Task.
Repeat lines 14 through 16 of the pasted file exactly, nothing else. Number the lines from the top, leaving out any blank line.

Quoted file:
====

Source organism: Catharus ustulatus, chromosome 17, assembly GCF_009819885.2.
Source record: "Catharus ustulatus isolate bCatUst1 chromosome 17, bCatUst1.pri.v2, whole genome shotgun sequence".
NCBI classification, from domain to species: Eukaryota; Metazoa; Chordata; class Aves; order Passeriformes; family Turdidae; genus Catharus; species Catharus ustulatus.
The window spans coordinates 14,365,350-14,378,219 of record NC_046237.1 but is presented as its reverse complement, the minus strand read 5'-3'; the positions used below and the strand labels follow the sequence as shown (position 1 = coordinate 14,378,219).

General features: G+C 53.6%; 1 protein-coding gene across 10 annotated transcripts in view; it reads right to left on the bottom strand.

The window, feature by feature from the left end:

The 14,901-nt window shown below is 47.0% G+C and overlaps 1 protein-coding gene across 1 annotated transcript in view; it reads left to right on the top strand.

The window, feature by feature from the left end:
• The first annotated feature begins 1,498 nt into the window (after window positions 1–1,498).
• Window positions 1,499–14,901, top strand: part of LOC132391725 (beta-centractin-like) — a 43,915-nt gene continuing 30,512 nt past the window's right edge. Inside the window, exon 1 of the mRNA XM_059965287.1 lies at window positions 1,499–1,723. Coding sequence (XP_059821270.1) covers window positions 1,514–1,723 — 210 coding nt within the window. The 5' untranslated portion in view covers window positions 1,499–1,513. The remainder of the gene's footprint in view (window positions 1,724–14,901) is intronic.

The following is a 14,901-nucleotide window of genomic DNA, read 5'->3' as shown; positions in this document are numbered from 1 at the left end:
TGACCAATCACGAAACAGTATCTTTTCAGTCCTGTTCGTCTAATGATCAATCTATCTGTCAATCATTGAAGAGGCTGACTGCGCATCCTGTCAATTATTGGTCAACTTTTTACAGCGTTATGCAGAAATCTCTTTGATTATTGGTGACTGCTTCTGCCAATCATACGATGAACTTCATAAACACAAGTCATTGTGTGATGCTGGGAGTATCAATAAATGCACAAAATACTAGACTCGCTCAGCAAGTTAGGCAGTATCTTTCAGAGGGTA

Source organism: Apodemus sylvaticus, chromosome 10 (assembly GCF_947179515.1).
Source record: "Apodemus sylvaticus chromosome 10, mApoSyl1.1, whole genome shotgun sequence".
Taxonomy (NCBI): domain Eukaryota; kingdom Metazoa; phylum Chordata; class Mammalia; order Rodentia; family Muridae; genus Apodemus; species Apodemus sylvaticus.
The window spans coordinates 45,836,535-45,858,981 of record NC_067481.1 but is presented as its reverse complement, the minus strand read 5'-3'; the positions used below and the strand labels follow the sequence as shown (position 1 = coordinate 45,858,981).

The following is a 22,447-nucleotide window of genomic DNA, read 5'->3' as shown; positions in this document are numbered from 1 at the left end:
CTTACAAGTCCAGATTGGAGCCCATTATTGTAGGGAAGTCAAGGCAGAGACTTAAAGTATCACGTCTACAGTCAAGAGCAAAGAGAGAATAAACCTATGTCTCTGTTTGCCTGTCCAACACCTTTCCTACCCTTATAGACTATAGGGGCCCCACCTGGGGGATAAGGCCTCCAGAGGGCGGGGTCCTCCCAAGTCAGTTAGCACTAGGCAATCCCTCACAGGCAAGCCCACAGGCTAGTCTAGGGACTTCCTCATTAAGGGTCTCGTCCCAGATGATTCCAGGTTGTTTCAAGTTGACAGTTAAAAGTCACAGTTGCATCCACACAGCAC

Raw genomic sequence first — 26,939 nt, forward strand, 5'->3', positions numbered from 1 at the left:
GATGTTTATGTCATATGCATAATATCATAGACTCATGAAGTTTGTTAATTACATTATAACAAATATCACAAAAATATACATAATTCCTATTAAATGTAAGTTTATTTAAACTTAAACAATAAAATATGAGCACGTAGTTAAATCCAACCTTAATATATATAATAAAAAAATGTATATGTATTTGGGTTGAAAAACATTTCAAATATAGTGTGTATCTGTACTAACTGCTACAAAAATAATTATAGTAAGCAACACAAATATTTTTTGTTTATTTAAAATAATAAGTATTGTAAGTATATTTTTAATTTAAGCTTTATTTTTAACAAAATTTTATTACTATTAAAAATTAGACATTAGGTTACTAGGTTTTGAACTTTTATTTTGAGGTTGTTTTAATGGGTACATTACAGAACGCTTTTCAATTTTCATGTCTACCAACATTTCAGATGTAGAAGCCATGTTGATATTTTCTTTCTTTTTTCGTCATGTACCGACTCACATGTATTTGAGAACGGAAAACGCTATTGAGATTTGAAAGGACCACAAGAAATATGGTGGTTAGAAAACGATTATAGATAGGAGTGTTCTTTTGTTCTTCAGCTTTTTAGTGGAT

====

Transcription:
Source record: "Apodemus sylvaticus chromosome 10, mApoSyl1.1, whole genome shotgun sequence".
Taxonomy (NCBI): domain Eukaryota; kingdom Metazoa; phylum Chordata; class Mammalia; order Rodentia; family Muridae; genus Apodemus; species Apodemus sylvaticus.
The window spans coordinates 45,836,535-45,858,981 of record NC_067481.1 but is presented as its reverse complement, the minus strand read 5'-3'; the positions used below and the strand labels follow the sequence as shown (position 1 = coordinate 45,858,981).